27 Dec 2015

The Weatherman's Nightmare

Perhaps not quite a nightmare, we're too insignificant for that.

In September we had 88 mm of rain on one day between 8 a.m. and 4 p.m. My vegetable garden and the orchard looked like swimming pools - shining sheets of water with circles of ripples as the last drops fell. An hour later there was no water anywhere. It had all been absorbed by the light sandy soil that had been crying out for a good soaking for months. I went out and walked around the vineyard which is mostly on sloping ground. Even better than in the garden. In a year's time I'll be drinking that downpour!


I decided to have a look at the meteorological site on internet. The general forecast for the island was that we should be in brilliant sunshine with one or two fluffy white clouds. I checked the numerical models on the same site. Anyone with a little knowlege of our village, El Pinar, could have seen we were in for rain. Our rain usually comes on westerlies or occasionally from the south. Besides, a day or two before the sea had been white like a lake, a sure sign of rain. The Trade Winds were coming in from the northeast but there was an area of low pressure to the west and moisture-laden winds were curling round the west and south of the island. You see, the weatherman in his office in Madrid has in front of him a flat map with contours drawn on it, not mountainous El Hierro.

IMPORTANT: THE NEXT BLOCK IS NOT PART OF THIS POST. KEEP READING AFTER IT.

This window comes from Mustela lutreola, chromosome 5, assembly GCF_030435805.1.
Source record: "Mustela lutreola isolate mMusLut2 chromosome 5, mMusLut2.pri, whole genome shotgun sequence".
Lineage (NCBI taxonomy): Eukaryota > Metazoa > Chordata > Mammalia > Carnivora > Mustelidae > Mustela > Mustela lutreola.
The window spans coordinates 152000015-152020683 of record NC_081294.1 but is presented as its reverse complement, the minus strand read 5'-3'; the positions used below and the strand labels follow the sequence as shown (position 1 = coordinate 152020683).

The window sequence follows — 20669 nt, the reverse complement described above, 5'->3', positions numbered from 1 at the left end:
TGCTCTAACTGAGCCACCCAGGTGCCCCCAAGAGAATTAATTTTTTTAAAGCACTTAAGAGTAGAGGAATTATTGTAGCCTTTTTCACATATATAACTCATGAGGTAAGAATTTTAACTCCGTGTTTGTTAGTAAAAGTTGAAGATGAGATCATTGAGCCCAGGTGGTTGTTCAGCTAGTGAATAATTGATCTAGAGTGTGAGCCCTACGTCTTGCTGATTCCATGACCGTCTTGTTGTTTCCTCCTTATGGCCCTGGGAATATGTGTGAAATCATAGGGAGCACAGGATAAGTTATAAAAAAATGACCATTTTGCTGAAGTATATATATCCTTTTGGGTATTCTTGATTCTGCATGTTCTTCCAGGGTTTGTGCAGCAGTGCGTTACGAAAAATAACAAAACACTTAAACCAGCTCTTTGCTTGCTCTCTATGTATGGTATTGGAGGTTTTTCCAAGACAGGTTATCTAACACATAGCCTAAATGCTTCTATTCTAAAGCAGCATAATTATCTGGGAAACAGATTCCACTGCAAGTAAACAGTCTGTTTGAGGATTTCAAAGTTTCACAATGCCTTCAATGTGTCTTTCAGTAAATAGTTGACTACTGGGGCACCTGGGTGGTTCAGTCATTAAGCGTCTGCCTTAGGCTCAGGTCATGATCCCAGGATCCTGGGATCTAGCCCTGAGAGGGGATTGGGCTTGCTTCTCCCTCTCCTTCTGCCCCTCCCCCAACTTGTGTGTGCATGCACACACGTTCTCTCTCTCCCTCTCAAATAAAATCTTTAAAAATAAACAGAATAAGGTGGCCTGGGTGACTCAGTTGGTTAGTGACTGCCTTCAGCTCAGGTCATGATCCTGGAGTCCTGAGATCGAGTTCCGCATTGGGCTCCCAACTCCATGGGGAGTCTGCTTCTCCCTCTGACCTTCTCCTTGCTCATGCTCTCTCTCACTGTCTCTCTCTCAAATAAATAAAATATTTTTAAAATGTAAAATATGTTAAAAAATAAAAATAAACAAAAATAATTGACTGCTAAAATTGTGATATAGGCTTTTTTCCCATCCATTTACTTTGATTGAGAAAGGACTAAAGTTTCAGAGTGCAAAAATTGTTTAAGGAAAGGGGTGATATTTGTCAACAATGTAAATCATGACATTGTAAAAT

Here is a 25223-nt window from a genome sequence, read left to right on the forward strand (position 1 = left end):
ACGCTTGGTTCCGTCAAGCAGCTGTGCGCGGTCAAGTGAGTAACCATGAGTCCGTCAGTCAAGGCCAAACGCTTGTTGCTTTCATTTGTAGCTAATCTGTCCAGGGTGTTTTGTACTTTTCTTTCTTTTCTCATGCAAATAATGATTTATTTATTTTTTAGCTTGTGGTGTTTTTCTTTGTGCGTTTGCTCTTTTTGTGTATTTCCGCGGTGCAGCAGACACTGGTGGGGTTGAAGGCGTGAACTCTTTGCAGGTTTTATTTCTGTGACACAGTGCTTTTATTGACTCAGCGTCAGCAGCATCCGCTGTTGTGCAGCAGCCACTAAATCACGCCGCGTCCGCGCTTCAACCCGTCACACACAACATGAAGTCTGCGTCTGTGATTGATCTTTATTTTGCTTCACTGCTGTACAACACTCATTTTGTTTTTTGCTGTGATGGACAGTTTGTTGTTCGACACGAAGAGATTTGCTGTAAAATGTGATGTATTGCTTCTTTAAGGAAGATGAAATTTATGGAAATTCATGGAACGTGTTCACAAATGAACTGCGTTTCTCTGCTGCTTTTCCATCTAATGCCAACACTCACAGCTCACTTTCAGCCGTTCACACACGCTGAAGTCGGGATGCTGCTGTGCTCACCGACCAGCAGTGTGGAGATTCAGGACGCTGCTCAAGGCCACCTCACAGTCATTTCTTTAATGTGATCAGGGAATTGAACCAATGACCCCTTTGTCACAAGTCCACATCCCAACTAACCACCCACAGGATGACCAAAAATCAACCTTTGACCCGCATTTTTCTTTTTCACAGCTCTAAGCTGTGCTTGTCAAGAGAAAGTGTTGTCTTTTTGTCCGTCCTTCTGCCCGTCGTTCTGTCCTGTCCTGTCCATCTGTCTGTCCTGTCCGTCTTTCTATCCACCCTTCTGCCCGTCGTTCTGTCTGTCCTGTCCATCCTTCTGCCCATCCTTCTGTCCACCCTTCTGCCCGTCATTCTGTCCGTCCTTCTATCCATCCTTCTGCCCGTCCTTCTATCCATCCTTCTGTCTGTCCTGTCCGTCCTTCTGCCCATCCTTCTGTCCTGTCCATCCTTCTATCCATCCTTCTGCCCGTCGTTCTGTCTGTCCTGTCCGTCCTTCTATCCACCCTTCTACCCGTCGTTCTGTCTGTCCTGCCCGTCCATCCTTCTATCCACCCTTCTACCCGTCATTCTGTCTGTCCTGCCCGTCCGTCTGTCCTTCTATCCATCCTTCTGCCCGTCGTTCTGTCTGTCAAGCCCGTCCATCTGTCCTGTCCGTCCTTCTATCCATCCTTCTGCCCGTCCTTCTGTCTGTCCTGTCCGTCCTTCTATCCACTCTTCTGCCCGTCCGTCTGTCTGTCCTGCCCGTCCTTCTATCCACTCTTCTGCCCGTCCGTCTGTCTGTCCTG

Curiously, in El Pinar we get almost as much rain in a year as East Anglia. But we get it in a very few days in autumn and winter. From April or May not a drop until September at the earliest. That's why almond trees grow so well, and apricots, grapevines, figs, plums and nectarines. All these need dry, warm summers and have long taproots that go down deep, or are grafted on rootstocks that do. The almond trees flower in February - the countryside is invaded by white and pink blossom, the petals falling like snowflakes and the air pungent with the scent of honey-blossom.


Almond trees in El Pinar